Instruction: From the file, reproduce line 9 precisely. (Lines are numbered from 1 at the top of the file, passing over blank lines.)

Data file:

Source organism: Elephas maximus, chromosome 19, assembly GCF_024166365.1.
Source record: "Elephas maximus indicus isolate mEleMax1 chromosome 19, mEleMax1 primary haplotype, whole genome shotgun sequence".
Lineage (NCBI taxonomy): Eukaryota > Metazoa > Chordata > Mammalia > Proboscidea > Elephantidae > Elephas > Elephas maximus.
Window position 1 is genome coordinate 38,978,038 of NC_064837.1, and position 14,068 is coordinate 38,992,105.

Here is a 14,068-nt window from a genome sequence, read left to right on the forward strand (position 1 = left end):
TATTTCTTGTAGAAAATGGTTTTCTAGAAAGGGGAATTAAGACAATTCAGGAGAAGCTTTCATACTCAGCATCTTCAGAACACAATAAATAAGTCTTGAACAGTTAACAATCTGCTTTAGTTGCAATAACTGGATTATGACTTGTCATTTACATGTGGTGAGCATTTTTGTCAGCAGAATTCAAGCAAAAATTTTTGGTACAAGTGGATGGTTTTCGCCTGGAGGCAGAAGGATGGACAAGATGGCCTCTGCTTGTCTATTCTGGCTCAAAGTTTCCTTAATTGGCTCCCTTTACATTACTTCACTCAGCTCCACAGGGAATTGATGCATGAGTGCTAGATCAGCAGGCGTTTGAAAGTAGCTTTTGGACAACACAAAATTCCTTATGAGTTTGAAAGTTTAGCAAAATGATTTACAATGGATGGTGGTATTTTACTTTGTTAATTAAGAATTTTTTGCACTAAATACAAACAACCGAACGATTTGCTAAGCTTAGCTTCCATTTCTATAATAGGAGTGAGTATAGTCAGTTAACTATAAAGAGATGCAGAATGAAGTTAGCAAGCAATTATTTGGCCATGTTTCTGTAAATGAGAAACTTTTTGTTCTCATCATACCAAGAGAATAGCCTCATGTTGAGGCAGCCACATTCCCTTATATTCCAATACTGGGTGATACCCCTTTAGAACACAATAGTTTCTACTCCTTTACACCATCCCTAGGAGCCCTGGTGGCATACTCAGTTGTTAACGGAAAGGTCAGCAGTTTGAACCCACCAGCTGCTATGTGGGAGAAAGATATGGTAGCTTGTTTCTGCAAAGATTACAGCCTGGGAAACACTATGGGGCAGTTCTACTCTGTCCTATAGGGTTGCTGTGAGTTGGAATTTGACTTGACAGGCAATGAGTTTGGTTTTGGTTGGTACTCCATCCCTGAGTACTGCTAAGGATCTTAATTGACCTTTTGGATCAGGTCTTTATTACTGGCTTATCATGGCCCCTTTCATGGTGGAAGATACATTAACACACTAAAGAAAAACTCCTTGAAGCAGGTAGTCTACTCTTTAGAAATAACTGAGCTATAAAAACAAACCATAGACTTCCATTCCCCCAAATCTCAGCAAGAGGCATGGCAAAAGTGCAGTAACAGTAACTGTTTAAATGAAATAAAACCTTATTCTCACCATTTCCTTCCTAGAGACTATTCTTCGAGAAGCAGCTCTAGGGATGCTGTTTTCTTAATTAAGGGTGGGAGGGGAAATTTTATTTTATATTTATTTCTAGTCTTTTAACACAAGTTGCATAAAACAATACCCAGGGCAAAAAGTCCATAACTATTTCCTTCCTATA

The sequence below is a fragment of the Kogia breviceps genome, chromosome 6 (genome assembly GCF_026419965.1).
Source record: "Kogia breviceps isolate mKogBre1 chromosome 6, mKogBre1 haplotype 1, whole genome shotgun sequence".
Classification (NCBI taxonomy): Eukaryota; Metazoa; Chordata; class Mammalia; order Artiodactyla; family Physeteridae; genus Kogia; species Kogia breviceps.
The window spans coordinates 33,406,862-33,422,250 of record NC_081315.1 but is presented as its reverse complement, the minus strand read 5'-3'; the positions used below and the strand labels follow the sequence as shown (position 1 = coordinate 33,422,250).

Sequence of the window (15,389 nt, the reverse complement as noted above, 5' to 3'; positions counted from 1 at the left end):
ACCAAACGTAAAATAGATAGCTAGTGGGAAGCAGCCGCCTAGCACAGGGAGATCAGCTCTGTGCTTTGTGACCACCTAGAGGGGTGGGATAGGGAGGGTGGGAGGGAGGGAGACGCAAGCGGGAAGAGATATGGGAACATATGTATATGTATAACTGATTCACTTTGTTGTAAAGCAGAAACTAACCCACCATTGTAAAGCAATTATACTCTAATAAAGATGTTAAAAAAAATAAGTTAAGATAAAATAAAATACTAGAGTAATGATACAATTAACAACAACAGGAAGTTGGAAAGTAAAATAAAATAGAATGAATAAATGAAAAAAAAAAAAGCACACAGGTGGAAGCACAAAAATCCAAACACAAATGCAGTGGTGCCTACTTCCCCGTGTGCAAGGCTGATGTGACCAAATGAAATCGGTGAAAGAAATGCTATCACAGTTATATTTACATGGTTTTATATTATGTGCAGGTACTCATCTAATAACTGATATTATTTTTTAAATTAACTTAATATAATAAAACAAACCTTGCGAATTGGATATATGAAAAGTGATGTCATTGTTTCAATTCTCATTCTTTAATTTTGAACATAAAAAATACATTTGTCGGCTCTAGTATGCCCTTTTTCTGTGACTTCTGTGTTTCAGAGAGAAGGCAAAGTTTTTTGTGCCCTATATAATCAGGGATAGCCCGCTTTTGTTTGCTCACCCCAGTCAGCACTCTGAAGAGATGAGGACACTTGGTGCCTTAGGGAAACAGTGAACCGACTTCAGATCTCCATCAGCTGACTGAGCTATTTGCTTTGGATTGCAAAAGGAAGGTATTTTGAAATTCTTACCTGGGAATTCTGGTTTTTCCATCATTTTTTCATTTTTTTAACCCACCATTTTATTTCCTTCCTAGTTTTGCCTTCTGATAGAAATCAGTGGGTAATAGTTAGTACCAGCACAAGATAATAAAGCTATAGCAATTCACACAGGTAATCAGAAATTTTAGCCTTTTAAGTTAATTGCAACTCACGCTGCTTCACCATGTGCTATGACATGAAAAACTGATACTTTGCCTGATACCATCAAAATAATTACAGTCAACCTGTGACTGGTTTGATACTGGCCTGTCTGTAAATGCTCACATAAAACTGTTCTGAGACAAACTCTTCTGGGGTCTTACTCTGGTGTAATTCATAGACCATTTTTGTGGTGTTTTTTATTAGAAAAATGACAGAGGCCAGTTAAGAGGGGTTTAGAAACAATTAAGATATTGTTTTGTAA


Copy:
Classification (NCBI taxonomy): Eukaryota; Metazoa; Chordata; class Mammalia; order Artiodactyla; family Physeteridae; genus Kogia; species Kogia breviceps.